Overcoming stereotypes in the Midwest
What used to be a few menu-less restaurants in the mid-’90s is now a thriving community with hundreds of eateries serving traditional East African food. Fusion dishes -- like African-spiced pastas, fast-casual gyros, Somali steaks, and spicy keke noodles -- are selling out in downtown skyway eateries. Retail outlets selling handmade clothes, halal meats, and bulk spices are in almost every urban and suburban area, and customers can even bargain for their prices just as they would in an open-air market back home.
These businesses have found great success with their Minnesotan neighbors thanks to their appeal as a unique cuisine that has approachable crossovers with familiar favorites like Indian or Italian food. As a former Italian colony, Somalia, in particular, makes its cuisine an approachable new fusion option with a twist; an apt parallel would be the way that French baguettes turned into banh mi in the hands of able Vietnamese cooks while Vietnam was still colonized. It also turns out that Minnesotans have a much higher appetite for spicy food and rich flavors than stereotypes would suggest.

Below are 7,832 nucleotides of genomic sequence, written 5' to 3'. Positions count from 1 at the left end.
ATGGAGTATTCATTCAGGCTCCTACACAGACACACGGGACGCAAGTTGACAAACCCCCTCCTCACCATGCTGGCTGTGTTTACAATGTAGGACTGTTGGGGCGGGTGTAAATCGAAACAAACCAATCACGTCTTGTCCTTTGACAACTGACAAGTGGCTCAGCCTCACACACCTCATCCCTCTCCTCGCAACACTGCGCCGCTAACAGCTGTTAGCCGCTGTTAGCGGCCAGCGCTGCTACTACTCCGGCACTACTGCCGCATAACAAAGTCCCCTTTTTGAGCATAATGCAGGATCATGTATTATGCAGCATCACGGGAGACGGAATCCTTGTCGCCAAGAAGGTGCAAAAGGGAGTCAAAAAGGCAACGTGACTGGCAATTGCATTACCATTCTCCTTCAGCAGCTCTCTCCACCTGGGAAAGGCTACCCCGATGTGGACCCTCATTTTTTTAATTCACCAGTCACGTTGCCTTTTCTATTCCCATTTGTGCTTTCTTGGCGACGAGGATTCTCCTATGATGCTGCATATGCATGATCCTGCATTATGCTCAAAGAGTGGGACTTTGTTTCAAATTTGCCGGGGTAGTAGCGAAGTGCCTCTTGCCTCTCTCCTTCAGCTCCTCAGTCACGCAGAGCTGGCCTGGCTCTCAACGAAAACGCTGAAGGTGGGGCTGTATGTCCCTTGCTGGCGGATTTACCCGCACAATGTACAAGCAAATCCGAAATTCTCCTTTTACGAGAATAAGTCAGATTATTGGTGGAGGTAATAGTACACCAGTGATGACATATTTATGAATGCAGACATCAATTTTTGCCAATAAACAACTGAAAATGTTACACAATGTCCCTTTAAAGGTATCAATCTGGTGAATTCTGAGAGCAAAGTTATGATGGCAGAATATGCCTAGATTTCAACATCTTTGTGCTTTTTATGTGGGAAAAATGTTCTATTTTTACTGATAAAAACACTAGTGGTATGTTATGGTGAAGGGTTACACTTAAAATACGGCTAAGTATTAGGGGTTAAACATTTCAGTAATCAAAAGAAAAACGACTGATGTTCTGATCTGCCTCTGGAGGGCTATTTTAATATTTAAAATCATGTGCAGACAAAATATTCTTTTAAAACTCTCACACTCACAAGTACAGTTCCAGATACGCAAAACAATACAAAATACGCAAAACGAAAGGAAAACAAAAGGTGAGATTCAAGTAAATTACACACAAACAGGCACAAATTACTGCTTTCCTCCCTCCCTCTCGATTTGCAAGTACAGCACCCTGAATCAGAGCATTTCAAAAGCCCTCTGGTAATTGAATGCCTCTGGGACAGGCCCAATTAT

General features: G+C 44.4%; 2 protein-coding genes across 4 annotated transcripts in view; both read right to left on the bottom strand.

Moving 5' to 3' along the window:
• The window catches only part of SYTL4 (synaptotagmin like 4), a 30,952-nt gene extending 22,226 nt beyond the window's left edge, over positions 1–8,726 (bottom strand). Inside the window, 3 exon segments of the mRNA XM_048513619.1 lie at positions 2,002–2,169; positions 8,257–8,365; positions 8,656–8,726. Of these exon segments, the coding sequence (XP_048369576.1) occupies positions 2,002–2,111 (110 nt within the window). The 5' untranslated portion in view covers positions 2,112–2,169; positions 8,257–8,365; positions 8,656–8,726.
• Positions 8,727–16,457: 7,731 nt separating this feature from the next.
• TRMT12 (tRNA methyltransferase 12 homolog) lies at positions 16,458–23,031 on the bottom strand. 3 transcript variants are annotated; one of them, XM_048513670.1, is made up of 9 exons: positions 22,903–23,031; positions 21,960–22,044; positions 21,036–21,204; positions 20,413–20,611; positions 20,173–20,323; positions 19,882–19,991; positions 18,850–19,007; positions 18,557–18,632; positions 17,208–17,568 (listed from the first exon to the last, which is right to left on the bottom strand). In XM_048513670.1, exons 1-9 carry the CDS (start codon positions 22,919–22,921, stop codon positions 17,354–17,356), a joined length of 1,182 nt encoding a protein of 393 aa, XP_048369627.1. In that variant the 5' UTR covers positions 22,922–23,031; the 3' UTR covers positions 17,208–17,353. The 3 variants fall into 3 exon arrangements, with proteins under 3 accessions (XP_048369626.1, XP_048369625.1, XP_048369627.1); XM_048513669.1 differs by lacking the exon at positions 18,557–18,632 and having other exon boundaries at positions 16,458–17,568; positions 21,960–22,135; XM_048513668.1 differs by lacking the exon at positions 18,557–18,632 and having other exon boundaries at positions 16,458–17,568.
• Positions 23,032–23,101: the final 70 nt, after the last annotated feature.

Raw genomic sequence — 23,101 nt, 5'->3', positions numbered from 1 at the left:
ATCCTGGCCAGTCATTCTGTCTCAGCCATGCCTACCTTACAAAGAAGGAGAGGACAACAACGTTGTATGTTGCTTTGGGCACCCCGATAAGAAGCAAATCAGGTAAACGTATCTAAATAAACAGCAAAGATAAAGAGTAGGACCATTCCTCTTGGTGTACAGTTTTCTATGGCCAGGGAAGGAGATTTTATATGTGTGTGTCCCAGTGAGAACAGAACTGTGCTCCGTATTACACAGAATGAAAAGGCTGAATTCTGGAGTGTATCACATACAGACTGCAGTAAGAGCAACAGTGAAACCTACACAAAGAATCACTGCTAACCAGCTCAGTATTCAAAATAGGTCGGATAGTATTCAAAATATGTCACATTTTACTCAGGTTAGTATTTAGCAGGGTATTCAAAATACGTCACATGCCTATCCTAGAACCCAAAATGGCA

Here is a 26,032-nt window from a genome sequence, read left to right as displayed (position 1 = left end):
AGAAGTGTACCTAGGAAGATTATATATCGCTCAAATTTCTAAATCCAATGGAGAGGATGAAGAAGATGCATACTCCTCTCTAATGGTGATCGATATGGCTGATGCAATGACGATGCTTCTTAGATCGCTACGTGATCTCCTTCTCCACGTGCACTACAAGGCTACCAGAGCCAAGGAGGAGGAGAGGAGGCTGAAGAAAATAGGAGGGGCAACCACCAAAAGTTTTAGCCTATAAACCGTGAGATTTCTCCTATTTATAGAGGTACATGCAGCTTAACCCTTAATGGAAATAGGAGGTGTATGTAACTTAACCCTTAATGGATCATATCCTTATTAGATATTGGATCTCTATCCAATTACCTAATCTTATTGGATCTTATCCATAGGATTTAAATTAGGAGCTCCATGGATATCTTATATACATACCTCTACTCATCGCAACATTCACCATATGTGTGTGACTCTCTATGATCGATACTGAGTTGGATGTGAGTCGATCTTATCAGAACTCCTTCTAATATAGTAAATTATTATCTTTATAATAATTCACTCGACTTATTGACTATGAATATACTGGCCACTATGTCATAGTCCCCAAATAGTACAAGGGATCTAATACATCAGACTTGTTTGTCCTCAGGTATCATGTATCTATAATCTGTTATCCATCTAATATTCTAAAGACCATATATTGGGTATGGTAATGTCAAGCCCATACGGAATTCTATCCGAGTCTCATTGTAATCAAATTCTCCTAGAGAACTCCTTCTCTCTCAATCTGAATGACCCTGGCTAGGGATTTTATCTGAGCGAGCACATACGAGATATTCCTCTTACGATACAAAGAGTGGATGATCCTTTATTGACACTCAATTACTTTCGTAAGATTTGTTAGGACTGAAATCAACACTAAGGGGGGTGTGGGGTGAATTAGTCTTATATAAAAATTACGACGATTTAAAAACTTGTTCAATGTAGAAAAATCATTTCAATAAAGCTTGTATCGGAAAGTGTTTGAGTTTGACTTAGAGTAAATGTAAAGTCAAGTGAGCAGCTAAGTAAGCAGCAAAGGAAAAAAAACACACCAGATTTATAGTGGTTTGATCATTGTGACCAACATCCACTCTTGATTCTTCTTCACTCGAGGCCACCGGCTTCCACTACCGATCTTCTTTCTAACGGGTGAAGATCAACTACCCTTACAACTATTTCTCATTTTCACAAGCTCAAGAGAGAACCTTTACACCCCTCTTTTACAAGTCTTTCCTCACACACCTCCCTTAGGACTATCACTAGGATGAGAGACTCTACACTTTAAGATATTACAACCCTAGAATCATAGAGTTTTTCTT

“The food I'm making is for everybody, but the people I keep in mind most are people who have never had Somali food before,” said Hashi. “That's what motivates me to stay in the industry.”
Kahin has had the most high profile career of late through AfroDeli, a fast-casual restaurant that aspires to be the Chipotle of African cuisine. AfroDeli has been so successful that it now has three locations throughout Minneapolis and St. Paul, demonstrating the high demand for African food despite the stereotype that Minnesotans shy away from spice and flavor.